A model for promotion and relegation in the A-League

Jordan Van De Vorst Roar Rookie

By Jordan Van De Vorst, Jordan Van De Vorst is a Roar Rookie

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    Like many of you, yesterday’s announcement by the Association of Australian Football Clubs (AAFC) came as great news to me.

    Whether their proposal comes to fruition exactly as described remains to be seen, but it surely starts to create a discussion about what the future of Australian football looks like. I think the response from both the AFC and FIFA will be crucial in how this all unfolds.

    Regarding an appropriate model for promotion and relegation specifically, I think the first step is to get more teams into the A-League via promotion only. While I hate to say it, this means putting expansion on the backburner until 2021 at the earliest.

    Adding more franchises to the A-League only to eventually allow pre-existing clubs entry into the competition makes no sense. It would be ridiculous if Craig Foster’s south expansion side were given a license only for Wollongong Wolves to then gain entry via promotion. Who would fans in the region support? The same could be said about a combination Tasmanian franchise with Hobart and/or Launceston championship teams respectively.

    Although a delay in adding more teams to the league would be a frustration to many, I think most fans would be patient if they could see a long-term vision for the league. The imminent introduction of a second division – for argument’s sake, the Championship – followed by the promotion of high-performing teams in four to five years and relegation in eight to ten years would certainly be worth the wait.

    This then leads to an appropriate model for promotion and relegation. For me, it’s about making promotion and relegation a possibility but an improbability. That is, teams facing the chop are given chances to stay up. Likewise, for teams that want a shot at the A-League, they must conclusively demonstrate they are up to standard.

    My model would there involve the bottom two teams in the A-League and the top two teams of the Championship. For example’s sake let’s say that Brisbane Roar finish second last and Central Coast Mariners finish last, as per the ladder currently, and that South Melbourne and Brisbane Strikers finish first and second in the Championship.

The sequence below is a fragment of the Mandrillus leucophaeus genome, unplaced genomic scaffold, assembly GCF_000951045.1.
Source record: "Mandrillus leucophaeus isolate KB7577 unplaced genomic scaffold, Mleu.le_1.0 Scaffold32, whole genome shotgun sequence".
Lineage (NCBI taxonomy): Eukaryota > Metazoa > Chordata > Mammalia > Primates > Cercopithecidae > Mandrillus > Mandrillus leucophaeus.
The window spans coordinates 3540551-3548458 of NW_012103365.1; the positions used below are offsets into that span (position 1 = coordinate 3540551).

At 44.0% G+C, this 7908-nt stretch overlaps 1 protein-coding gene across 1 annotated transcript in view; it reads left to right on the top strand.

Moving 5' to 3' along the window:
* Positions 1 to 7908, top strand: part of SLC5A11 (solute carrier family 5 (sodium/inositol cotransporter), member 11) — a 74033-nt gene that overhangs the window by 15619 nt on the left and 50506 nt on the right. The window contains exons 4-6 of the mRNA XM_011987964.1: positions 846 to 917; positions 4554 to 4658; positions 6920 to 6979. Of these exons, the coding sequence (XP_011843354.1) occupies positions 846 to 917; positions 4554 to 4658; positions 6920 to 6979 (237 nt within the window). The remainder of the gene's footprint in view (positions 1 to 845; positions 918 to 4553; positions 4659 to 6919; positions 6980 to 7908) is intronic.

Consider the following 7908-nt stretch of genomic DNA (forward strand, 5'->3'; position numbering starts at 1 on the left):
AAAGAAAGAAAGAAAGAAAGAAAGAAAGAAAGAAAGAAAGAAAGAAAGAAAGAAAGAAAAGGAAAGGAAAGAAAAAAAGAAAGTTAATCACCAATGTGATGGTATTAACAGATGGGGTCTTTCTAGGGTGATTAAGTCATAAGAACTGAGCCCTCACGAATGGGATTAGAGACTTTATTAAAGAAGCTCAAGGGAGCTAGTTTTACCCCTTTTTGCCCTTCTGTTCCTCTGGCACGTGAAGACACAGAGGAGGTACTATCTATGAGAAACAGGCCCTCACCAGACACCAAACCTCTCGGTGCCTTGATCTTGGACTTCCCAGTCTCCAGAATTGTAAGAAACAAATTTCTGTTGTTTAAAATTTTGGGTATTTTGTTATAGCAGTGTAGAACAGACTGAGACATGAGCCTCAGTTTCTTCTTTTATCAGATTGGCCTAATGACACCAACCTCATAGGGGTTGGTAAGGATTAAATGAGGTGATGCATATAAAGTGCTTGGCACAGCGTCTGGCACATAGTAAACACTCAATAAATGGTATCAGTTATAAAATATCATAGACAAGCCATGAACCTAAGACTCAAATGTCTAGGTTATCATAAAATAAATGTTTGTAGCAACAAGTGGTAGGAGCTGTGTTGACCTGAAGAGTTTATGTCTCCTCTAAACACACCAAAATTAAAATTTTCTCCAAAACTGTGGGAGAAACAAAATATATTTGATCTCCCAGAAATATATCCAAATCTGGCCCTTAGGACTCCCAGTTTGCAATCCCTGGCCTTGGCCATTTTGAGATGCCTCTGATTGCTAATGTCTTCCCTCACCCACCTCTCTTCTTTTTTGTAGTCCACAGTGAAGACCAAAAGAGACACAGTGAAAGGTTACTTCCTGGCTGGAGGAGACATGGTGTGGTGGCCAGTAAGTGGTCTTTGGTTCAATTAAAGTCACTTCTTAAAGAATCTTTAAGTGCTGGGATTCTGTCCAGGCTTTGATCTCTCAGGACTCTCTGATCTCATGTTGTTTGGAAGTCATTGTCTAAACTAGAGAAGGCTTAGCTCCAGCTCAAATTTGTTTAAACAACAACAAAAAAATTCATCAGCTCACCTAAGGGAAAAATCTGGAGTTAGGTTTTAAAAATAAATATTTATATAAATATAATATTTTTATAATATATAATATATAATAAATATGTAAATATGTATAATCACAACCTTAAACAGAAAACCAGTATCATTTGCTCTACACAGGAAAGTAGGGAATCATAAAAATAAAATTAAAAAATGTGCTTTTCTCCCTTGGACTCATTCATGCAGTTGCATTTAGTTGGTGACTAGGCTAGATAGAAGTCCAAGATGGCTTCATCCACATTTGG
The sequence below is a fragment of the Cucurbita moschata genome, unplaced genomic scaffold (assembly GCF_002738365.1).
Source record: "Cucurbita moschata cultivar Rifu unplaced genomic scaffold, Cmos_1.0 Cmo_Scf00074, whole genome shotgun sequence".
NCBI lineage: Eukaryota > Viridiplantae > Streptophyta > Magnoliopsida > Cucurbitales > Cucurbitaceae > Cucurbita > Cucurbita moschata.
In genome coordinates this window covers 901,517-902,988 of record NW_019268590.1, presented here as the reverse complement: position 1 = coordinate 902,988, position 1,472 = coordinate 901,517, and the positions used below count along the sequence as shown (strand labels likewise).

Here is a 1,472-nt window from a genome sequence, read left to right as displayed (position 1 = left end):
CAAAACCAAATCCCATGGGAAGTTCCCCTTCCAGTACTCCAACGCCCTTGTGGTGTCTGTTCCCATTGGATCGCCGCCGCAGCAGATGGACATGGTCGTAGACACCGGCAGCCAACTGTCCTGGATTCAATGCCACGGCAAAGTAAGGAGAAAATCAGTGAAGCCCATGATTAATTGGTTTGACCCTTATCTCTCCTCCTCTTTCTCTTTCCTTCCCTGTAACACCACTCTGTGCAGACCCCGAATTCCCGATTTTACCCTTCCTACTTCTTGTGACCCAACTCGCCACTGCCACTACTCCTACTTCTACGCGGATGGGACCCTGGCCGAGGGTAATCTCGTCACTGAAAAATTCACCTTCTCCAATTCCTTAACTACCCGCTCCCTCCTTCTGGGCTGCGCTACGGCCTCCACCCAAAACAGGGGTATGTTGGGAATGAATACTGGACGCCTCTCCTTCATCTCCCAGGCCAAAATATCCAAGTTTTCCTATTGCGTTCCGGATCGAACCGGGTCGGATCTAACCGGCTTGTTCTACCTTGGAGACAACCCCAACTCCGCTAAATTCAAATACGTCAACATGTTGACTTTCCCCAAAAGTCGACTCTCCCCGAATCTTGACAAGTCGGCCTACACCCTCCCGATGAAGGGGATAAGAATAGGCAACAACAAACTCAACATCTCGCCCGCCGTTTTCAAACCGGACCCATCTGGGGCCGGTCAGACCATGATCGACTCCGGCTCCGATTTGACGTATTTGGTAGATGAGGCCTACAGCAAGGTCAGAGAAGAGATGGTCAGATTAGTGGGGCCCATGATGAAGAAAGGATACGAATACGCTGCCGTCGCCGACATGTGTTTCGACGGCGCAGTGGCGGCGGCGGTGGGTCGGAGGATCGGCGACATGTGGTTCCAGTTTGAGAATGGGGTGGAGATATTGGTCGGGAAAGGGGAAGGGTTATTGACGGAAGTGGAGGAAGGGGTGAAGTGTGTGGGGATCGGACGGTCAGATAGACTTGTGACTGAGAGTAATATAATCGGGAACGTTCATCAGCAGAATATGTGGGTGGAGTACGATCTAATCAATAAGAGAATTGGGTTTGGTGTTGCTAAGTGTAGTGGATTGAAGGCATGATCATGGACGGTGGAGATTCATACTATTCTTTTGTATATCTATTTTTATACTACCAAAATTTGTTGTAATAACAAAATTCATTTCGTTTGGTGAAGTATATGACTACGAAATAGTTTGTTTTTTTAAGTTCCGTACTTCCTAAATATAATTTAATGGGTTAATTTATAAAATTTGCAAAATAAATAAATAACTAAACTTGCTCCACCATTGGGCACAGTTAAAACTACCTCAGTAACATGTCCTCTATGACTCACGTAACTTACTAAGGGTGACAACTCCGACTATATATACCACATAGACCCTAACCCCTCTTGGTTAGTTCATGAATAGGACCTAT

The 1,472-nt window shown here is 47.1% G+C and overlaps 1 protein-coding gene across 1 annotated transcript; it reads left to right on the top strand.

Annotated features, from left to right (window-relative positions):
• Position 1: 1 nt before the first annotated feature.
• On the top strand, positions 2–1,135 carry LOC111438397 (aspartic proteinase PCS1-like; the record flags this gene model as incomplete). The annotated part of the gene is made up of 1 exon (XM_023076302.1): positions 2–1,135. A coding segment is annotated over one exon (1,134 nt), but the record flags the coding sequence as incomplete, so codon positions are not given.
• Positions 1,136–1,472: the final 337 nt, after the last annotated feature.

(Image: Ashley Feder/Getty Images)

    Brisbane Roar and Central Coast would play off in a one-leg fixture to see who faces relegation. As Brisbane finished higher, this would be held at Suncorp Stadium. Whoever wins escapes relegation. Similarly, South Melbourne and Brisbane Strikers would contest a playoff at Lakeside Stadium for the opportunity to gain promotion.

    Assuming the higher ranked teams win both fixtures, Central Coast and South Melbourne would then play a two-leg fixture to see who gets a spot in the A-League.

    As you can see, this would make promotion to the A-League difficult to achieve as well as giving teams a fair and reasonable opportunity to avoid relegation. If an A-League team finishes in the bottom two of the league then loses a playoff game against another A-League battler and then loses a two-leg tie to a Championship team, they deserve to go down. Likewise, if a Championship team does gain promotion, it will be well earned.

    What you might therefore see if this model is adopted is very little change in the make-up of the A-League teams. Four or five changes might take ten or 15 years. A slow burn in changes to the league would mean that every team in the A-League deserves to be there.

    This model would also allow any Championship team that does achieve promotion the reasonable chance to stay up. Their goal initially would be to finish third last at a minimum and therefore achieve a berth in the following season. However, if they did finish in the bottom two, they would be given a couple of opportunities to show they still deserve to be there and that another high-performing Championship team is not more deserving.

    Once this model has been bedded in, you could then move to two-legged fixtures in both of the initial two playoffs and further down the track implement a similar model to promote and relegate two teams between the leagues. These fixtures should be played midweek during the A-League finals series.

    Promotion and relegation is a matter of when, not if, in Australian football. It needs to be a possibility for a Championship to get promoted but an improbability for an A-League team to get relegated.